The researchers found relatively high rates of use of complementary and alternative medicine among respondents who met criteria for common mental disorders. Practitioners of alternative medicine should look for these disorders in their patients, and conventional medical providers should ask their depressed and anxious patients about the use of alternative medicine. More research is needed to determine if individuals with mental disorders use alternative medicine because conventional medical care does not meet their health care needs.


Unutzer, J., Klap, R., Sturm, R., Young, A.S., Marmon, T., Shatkin, J. & Wells, K.B. (2020) Mental disorders and the use of alternative medicine: results from a national survey. The American Journal of Psychiatry. 157(11), pp.1851-1857. doi: 10.1176/appi.ajp.157.11.1851.

Book: Mental: Everything You Never Knew You Needed to Know about Mental Health

Book Title:

Mental: Everything You Never Knew You Needed to Know about Mental Health.

Author(s): Dr Steve Ellen and Catherine Deveny.

Year: 2018.

Edition: First (1st).

Publisher: Anima.

Type(s): Hardcover, Paperback, Audiobook, and Kindle.


How do we define mental illness? What does a diagnosis mean? What should you ask your doctor before you begin treatment? Are there alternatives to medication? What does the research show actually works?

Practitioner and professor of psychiatry Dr Steve Ellen and popular comedian Catherine Deveny combine forces to demystify the world of mental health. Sharing their personal experiences of mental illness and an insider perspective on psychiatry, they unpack the current knowledge about conditions and treatments coveing everything from depression and anxiety to schizophrenia, personality disorders and substance abuse.

Whether you have a mental illness or support someone who does, Mental offers clear practical help, empowering you with an arsenal of tips and techniques to help build your resilience.

Book: How to Use Herbs, Nutrients, and Yoga in Mental Health Care

Book Title:

How to Use Herbs, Nutrients, and Yoga in Mental Health Care.

Author(s): Richard P. Brown, Patricia L. Gerberg, and Phillip R. Muskin.

Year: 2012.

Edition: Reprint Edition.

Publisher: W.W. Norton & Co.

Type(s): Hardcover, Paperback and Kindle.


Many physicians and therapists agree that herbs and mind-body practices enhance health, but many more are reluctant to integrate them into their clinical work because of a lack of training or, given how long it takes to master the use of hundreds of different herbs, a lack of time.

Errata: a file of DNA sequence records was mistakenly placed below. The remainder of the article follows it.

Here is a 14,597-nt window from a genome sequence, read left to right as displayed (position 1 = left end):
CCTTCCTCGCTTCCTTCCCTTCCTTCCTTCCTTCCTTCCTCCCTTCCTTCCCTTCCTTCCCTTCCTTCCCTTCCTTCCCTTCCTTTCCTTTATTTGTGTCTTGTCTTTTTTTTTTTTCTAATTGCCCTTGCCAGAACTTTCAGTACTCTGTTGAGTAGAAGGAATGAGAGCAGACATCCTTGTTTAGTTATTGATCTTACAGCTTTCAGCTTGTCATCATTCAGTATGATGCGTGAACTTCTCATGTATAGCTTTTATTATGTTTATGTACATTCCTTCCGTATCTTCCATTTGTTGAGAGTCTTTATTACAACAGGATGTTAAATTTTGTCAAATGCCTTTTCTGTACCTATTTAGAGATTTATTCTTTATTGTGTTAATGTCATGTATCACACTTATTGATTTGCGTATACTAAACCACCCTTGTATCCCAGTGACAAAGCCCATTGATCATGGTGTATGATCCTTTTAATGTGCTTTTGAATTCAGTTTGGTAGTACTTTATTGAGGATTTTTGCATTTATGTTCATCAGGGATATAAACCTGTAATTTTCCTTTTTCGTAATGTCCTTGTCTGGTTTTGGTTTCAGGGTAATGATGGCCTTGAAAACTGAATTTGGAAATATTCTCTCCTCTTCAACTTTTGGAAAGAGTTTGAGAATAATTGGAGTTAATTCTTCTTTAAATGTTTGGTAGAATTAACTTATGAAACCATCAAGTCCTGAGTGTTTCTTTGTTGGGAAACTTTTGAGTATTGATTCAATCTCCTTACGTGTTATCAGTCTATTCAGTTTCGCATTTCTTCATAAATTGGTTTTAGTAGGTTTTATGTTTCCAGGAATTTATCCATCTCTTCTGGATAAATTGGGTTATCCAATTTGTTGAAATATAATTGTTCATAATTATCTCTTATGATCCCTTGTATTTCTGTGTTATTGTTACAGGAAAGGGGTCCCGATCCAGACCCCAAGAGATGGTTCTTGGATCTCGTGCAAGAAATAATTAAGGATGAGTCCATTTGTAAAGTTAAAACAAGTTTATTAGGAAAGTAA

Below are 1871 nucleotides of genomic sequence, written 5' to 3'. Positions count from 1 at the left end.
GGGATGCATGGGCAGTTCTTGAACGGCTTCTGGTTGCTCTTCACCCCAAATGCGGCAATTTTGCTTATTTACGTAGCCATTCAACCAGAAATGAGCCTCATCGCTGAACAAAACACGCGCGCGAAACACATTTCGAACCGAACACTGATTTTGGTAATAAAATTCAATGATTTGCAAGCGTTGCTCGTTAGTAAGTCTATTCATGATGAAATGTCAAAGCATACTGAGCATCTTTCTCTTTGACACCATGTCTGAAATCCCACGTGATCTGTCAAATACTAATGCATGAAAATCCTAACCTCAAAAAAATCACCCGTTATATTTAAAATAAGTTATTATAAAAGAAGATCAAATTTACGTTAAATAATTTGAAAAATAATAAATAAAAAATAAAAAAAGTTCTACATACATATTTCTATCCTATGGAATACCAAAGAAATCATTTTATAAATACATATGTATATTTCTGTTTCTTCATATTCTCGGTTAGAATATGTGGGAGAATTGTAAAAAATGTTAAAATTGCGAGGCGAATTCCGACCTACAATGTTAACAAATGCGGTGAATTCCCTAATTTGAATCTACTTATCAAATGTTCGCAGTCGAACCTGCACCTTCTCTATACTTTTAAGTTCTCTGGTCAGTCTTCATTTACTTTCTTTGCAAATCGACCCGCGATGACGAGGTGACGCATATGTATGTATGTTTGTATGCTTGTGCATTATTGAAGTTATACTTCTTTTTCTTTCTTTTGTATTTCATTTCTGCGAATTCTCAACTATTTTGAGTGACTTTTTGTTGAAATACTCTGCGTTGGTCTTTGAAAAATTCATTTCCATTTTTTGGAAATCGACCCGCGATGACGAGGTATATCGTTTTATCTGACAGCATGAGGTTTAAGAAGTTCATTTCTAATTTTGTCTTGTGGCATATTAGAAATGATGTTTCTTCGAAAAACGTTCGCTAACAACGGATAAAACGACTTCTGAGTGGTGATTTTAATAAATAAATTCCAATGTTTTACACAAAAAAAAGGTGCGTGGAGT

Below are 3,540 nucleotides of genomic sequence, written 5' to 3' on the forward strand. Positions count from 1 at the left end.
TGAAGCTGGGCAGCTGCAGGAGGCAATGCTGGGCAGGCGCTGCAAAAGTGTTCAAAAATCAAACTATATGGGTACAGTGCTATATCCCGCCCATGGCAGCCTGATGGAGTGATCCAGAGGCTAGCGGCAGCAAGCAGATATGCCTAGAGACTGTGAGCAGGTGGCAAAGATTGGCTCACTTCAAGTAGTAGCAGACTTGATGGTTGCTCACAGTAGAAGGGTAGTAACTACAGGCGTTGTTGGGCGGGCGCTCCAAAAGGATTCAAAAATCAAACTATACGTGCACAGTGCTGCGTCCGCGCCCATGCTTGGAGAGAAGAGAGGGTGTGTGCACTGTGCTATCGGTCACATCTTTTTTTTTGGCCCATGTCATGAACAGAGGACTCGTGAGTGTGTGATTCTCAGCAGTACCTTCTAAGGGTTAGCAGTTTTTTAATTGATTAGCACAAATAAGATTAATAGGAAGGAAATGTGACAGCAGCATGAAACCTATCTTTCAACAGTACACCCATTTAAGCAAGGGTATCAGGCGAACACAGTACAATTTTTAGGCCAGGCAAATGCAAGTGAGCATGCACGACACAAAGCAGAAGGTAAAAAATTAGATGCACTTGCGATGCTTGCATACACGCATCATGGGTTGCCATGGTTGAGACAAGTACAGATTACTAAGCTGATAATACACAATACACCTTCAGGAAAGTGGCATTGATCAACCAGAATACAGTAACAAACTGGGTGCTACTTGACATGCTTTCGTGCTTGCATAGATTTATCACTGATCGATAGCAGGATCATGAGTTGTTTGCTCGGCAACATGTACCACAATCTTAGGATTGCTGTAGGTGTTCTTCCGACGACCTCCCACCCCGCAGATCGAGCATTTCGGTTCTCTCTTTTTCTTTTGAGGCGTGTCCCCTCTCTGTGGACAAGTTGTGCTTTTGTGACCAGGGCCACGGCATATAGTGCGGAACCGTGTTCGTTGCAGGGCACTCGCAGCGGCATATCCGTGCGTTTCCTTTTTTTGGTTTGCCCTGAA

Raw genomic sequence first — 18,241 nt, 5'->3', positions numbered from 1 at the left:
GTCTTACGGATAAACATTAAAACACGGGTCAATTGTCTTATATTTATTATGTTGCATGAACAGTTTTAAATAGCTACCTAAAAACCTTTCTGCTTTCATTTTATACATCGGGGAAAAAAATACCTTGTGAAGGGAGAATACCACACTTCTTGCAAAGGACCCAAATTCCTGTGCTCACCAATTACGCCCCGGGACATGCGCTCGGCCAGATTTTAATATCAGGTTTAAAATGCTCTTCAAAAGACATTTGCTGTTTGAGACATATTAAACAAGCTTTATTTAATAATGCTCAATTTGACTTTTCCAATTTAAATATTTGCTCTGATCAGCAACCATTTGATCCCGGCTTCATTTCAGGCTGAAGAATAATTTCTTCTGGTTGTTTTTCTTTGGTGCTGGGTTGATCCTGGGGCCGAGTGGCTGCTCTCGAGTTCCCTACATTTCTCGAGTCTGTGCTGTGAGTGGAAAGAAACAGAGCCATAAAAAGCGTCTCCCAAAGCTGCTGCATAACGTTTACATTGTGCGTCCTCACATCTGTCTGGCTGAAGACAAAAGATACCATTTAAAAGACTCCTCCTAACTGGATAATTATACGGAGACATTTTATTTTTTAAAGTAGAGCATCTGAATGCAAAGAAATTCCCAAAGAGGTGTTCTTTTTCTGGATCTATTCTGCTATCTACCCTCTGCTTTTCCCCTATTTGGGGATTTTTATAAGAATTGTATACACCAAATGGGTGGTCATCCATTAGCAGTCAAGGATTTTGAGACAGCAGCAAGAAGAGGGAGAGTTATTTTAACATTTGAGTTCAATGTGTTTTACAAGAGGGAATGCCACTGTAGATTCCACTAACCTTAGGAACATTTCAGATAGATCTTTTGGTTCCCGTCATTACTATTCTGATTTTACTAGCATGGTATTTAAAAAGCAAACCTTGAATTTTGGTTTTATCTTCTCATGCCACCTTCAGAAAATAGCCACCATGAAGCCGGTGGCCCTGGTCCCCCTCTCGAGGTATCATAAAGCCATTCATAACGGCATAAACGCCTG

But the trend is clear: clients and consumers alike want control over their health care choices, making the time ripe for a practical resource that guides both the clinician and the consumer on complementary and alternative medicine (CAM). This book answers that call.

Three noted experts in integrative medicine, Drs. Brown, Gerbarg, and Muskin, demystify the complexities of alternative mental health care, giving readers a comprehensive yet accessible guidebook to the best treatment options out there.

From mood, memory, and anxiety disorders to ADD, sexual enhancement issues, psychotic disorders, and substance abuse, every chapter covers a major diagnostic category.

The authors then present a range of complementary and alternative treatments-including the use of herbs, nutrients, vitamins, nootropics, hormones, and mind-body practices that they have found to be beneficial for various conditions within each category.

For example, B complex vitamins and folate have been shown to help with depression; omega-3 fatty acids can offer relief for bipolar sufferers; coherent and resonant breathing techniques-used by Buddhist monks-induce healthy alpha rhythms in the brain to relieve anxiety; the elderly can boost their memory by taking the ancient medicinal herb Rhodiola rosea; and those with chronic fatigue syndrome can find comfort in acupuncture and yoga.

Focusing on evidence-based approaches, the research, the authors’ clinical experience, and the potential risks and benefits of each treatment are carefully examined.

Brown, Gerbarg, and Muskin have distilled an otherwise daunting field of treatment down to its basics: their overriding approach is to present the CAM methods that are most practical in a clinical setting, easy to administer, and low in side effects.

With helpful summary tables at the end of each chapter, clinical pearls, and case vignettes interspersed throughout, this is a must-have resource for all clinicians and consumers who want the best that alternative medicine has to offer.